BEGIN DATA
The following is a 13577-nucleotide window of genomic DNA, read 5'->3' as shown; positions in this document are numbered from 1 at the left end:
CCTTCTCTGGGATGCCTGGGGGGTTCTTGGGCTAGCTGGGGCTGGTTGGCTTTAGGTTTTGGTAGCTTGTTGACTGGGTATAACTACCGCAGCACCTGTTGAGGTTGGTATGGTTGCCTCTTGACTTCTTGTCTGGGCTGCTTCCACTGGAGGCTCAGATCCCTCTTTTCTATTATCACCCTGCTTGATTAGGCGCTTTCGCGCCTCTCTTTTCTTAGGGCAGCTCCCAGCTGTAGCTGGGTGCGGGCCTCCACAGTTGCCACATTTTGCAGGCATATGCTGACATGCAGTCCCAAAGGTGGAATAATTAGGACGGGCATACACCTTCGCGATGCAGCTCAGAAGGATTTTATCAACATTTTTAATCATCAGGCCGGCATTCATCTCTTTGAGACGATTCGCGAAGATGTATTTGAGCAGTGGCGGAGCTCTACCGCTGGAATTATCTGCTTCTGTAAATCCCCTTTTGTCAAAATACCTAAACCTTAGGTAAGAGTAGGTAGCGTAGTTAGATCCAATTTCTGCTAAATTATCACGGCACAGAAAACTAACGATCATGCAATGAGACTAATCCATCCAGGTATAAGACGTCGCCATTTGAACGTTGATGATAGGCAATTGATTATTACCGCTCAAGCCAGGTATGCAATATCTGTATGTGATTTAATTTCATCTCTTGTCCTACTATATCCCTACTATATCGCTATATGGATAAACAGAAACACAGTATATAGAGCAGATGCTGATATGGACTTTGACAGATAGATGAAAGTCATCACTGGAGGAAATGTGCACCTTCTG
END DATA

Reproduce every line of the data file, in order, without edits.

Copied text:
The following is a 13577-nucleotide window of genomic DNA, read 5'->3' as shown; positions in this document are numbered from 1 at the left end:
CCTTCTCTGGGATGCCTGGGGGGTTCTTGGGCTAGCTGGGGCTGGTTGGCTTTAGGTTTTGGTAGCTTGTTGACTGGGTATAACTACCGCAGCACCTGTTGAGGTTGGTATGGTTGCCTCTTGACTTCTTGTCTGGGCTGCTTCCACTGGAGGCTCAGATCCCTCTTTTCTATTATCACCCTGCTTGATTAGGCGCTTTCGCGCCTCTCTTTTCTTAGGGCAGCTCCCAGCTGTAGCTGGGTGCGGGCCTCCACAGTTGCCACATTTTGCAGGCATATGCTGACATGCAGTCCCAAAGGTGGAATAATTAGGACGGGCATACACCTTCGCGATGCAGCTCAGAAGGATTTTATCAACATTTTTAATCATCAGGCCGGCATTCATCTCTTTGAGACGATTCGCGAAGATGTATTTGAGCAGTGGCGGAGCTCTACCGCTGGAATTATCTGCTTCTGTAAATCCCCTTTTGTCAAAATACCTAAACCTTAGGTAAGAGTAGGTAGCGTAGTTAGATCCAATTTCTGCTAAATTATCACGGCACAGAAAACTAACGATCATGCAATGAGACTAATCCATCCAGGTATAAGACGTCGCCATTTGAACGTTGATGATAGGCAATTGATTATTACCGCTCAAGCCAGGTATGCAATATCTGTATGTGATTTAATTTCATCTCTTGTCCTACTATATCCCTACTATATCGCTATATGGATAAACAGAAACACAGTATATAGAGCAGATGCTGATATGGACTTTGACAGATAGATGAAAGTCATCACTGGAGGAAATGTGCACCTTCTG